Certain assumptions are made regarding future demand and net realizable value in order to assess whether inventory is properly recorded at the lower of cost or NRV. Assumptions are based on historical experience, current market conditions and remaining costs of processing (if any) and disposal. If the anticipated future selling prices of scrap metal and finished steel products should decline, the Company would re-assess the recorded NRV of the inventory and make any adjustments believed necessary in order to reduce the value of the inventory (and increase cost of sales) to the lower of cost or NRV. 


During the nine month period ended September 30, 2019, the Company evaluated the NRV of the inventory due to decreases in ferrous market prices. The Company recorded NRV inventory write-downs of $175.0 thousand and $113.0 thousand in the second quarter and third quarter of 2019, respectively. The Company did not have an NRV write-down in the nine month period ended 2018.

 

Some commodities are in saleable condition at acquisition. The Company purchases these commodities in small amounts until it has a truckload of material available for shipment. Some commodities are not in saleable condition at acquisition. These commodities must be sorted, shredded, cut or baled. ISA does not have work-in-process inventory that needs to be manufactured to become finished goods. The Company includes processing costs in inventory for all commodities by weight.

 

Inventories for ferrous and non-ferrous materials as of September 30, 2019 and December 31, 2018 consist of the following: 

 


 


 

 

 

 

 

September 30, 2019

  

 

(unaudited)

 

December 31, 2018

 

(in thousands)

Raw materials

$

2,366


 

$

4,485

 

Finished goods

895


 

1,284

 

Processing costs

729


 

1,165

 

Total inventories for sale

$

3,990


 

$

6,934

 

 

15


NOTE 3 – LONG-TERM DEBT AND NOTES PAYABLE TO BANK

 

Summary:

 

On March 31, 2017, the Company entered into an amendment to increase its existing line of credit with MidCap, subject to the satisfaction of certain borrowing base restrictions, which were subsequently satisfied, and extend the maturity date more fully described below.


On June 23, 2017, in connection with the purchase of equipment to be used in the operation of the Company's business, the Company issued notes totaling $129.0 thousand principal amount due to a related party. See Note 6 – Related Party Transactions.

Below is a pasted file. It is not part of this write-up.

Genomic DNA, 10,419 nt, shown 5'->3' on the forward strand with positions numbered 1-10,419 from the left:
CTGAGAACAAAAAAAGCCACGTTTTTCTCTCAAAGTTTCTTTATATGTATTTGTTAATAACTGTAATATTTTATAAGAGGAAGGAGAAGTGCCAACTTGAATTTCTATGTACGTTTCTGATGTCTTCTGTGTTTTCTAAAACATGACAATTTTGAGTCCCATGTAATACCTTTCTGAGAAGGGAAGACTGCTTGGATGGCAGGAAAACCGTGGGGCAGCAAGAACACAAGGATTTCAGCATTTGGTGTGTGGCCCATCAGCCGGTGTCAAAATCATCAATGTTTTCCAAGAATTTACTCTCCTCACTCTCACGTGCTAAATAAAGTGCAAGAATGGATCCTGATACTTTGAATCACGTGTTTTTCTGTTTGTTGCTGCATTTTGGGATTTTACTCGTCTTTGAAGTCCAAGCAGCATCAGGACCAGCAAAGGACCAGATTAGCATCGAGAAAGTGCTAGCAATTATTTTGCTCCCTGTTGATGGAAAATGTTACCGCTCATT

On November 9, 2018, the Company entered into the BofA Loan Agreement with BofA and paid off all remaining amounts due to the Company's previous lender MidCap. On March 1, 2019, the Company amended the BofA Loan Agreement, which extended the commitment termination date to September 30, 2022 and released certain reserves previously required by BofA under the BofA Loan agreement, among other things. Also on March 1, 2019, the Company made a $500.0 thousand payment to a related party and extended the termination date of certain related party notes to December 31, 2022. See Note 6 – Related Party Transactions for discussion of loan arrangements with a related party.


During the second quarter of 2019, the Company was out of compliance with its financial covenant related to the FCCR set forth in the BofA Loan Agreement.  On August 14, 2019, the Company entered into a second amendment to the BofA Loan Agreement, through which BofA waived the Company’s breach of the aforementioned covenant through July 31, 2019 and amended the financial covenants as more fully described below for future periods beginning August 1, 2019.


Effective September 30, 2019, the Company entered into a third amendment to the BofA Loan Agreement through which BofA reset the Minimum EBITDA covenant. The Company was thereby in compliance with its financial covenants as of September 30, 2019. However, the Company does not expect to be able to deliver the compliance certificate due November 30, 2019 to BofA due to failure to meet the Minimum EBITDA covenant for the three months ended October 31, 2019.

 

MidCap:

 

On February 29, 2016, the Company entered into the 2016 Loan, which, as initially entered into, provided a $6.0 million senior, secured asset-based line of credit with MidCap. The Company could borrow up to the sum of (a) 85% of the value of its eligible domestic accounts receivable; (b) the lesser of (i) $2.5 million and (ii) 75% of the net orderly liquidation value of eligible inventory; and (c) the lesser of (i) $500,000 and (ii) 40% of appraised net forced liquidation value of eligible fixed assets (the "Equipment Sublimit"). The Equipment Sublimit amortizes monthly on a straight line basis over sixty (60) months with no reduction to the overall line of credit availability. As described below, the 2016 Loan was amended on March 31, 2017 and June 4, 2018.

 

Proceeds from this loan were used to pay transaction expenses, pay off and close the remaining balance on the Wells Fargo revolving line of credit and fund working capital requirements.